“At some point we are confident we will overturn the (whaling) moratorium. It is becoming a reality,” said Joji Morishita, a member of Japan’s huge delegation to the annual morality play that the International Whaling Commission’s meetings have become. But it wasn’t a reality yet at last week’s meeting in Berlin: IWC members voted 25-20 to protect whales indefinitely, and defeated a Japanese proposal to loosen the total ban on whaling in the Antarctic Ocean sanctuary.
On the other hand, proposals to create new no-whaling sanctuaries in the South Pacific (backed by Australia and New Zealand) and the South Atlantic (supported by Brazil and Argentina), were blocked by the pro-whaling group. The leaders of this group, Japan and Norway, were once big whaling nations, but most of their allies were small, poor countries that never had a whaling industry.
What they do have in common is a large appetite for Japanese development aid. Every year since the late Nineties a few unlikely new members have paid their dues and joined the IWC. They are mostly from the Caribbean — St Lucia, Belize, St Kitt’s and Nevis, Grenada, St Vincent and the Grenadines, Dominica — with some outlying co-conspirators like Guinea, the Solomon Islands and Palau. They all seem extraordinarily keen on whaling for people who have never done it.
But how did the anti-whaling lobby get the ban on whaling accepted by the IWC in 1986 in the first place' By packing the membership with non-whaling countries that shared their views. The currency on the pro-whaling side is more likely to be favours than outright bribes, but does anybody really believe that San Marino, a mountain-top city-state entirely surrounded by Italy, recently joined the IWC in response to overwhelming popular demand'
Both sides are playing the numbers game, even if the Japanese tactics for getting their numbers up are more cynical. (A couple of years ago the international director of Japan’s fisheries agency said that he saw “nothing wrong” with using development aid to buy votes on the IWC.) And both sides are angry and bitter — largely because neither side is being honest about its true motives for waging this struggle.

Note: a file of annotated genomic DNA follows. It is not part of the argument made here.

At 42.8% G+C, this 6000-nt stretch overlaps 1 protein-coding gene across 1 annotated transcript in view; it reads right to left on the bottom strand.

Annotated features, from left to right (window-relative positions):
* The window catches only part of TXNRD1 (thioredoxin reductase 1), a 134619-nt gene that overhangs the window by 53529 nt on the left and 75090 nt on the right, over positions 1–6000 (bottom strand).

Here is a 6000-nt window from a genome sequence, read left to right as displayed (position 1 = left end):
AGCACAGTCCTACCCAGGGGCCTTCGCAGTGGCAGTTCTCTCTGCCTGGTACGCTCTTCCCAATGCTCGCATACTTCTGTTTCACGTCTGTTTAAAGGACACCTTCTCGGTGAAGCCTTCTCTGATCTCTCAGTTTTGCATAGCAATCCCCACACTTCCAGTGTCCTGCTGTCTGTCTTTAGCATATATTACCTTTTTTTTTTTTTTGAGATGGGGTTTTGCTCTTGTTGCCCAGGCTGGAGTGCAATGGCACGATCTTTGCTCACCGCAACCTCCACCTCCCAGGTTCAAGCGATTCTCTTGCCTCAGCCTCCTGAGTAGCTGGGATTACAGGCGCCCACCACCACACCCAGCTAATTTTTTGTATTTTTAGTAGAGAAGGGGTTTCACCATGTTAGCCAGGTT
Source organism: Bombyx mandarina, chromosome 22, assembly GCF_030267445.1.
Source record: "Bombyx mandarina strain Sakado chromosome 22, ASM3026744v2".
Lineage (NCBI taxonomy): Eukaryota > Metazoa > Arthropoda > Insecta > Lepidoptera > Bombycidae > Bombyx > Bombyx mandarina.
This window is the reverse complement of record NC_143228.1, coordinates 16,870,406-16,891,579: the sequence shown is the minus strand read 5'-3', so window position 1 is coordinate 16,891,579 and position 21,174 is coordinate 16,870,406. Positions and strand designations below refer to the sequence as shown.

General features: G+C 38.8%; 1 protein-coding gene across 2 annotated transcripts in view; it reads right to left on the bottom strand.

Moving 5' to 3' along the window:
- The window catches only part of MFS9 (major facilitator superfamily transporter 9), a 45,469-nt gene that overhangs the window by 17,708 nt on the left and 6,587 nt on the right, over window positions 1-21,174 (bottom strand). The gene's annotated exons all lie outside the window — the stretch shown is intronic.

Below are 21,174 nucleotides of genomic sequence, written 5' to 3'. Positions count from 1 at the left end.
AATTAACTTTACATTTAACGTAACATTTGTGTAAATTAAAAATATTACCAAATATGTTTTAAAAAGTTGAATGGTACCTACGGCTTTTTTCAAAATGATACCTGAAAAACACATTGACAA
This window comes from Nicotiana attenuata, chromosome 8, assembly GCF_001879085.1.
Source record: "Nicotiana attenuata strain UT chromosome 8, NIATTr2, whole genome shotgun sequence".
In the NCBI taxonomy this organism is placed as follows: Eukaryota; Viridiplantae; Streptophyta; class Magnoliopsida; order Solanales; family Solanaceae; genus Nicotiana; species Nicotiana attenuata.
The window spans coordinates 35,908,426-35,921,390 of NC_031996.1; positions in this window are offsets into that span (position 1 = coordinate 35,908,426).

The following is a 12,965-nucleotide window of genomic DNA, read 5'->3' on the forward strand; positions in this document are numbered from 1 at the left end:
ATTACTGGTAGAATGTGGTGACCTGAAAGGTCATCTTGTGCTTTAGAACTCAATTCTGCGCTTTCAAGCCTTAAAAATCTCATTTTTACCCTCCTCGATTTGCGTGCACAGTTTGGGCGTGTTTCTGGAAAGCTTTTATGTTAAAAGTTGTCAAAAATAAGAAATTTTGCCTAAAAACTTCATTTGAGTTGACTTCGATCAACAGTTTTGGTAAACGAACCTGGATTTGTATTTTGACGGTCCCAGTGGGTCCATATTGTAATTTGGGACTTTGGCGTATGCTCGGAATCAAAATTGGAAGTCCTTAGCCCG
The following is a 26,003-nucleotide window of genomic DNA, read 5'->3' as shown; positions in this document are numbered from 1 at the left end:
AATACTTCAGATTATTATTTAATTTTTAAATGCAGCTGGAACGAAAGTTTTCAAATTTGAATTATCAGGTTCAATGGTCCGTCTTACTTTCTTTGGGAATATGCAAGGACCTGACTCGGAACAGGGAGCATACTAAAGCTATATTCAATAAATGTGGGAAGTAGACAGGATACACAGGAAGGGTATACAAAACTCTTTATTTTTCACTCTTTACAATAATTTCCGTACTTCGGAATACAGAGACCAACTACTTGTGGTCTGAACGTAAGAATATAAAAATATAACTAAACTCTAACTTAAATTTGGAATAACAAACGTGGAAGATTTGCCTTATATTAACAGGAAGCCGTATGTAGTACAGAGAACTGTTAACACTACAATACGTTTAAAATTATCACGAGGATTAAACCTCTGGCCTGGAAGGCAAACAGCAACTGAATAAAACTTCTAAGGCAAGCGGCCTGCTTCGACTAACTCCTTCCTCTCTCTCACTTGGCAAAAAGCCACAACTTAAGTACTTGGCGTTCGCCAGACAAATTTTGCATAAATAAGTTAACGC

It’s not really about conservation. Some whale species, like the fin whales and the blue whales, the largest animals who ever lived, have never recovered from the slaughter of the 19th and 20th century and will need strict protection indefinitely. Others, like the sperm whales and minke whales, have populations big and stable enough to withstand limited whaling.
Caught in a net
But the anti-whaling lobby simply cannot bear to see these beautiful and seemingly very intelligent creatures killed for food. The intelligence is the key: many people have a strong emotional conviction that while killing animals for food is justifiable, we should not kill anything that closely resembles ourselves, and whales’ intelligence puts them in that charmed circle. This attitude drives the Japanese and the Norwegians to frustration and fury.
On the other hand, their own position is not exactly hyper-rational either. The limited amount of whaling that the Norwegians do in defiance of the moratorium is merely a disguised subsidy to coastal communities: Norwegians don’t eat whale-meat any more, and the stuff was just piling up in cold storage until they started exporting it to Japan.
The 550 whales a year that Japan kills in the name of “scientific research” end up in restaurants, but 61 per cent of Japanese have not tasted whale-meat since childhood if at all. “Japan doesn’t have a whaling industry any more, and Japanese don’t have an appetite for whale-meat,” said Motoji Nagasawa of Greenpeace Japan. “It is the pride of the bureaucrats. They just don’t like to be seen to lose.” That sums up the annual IWC ritual. Meanwhile the biggest real threat to cetaceans (whales, dolphins and porpoises) remain fishing nets, in which some 300,000 die each year.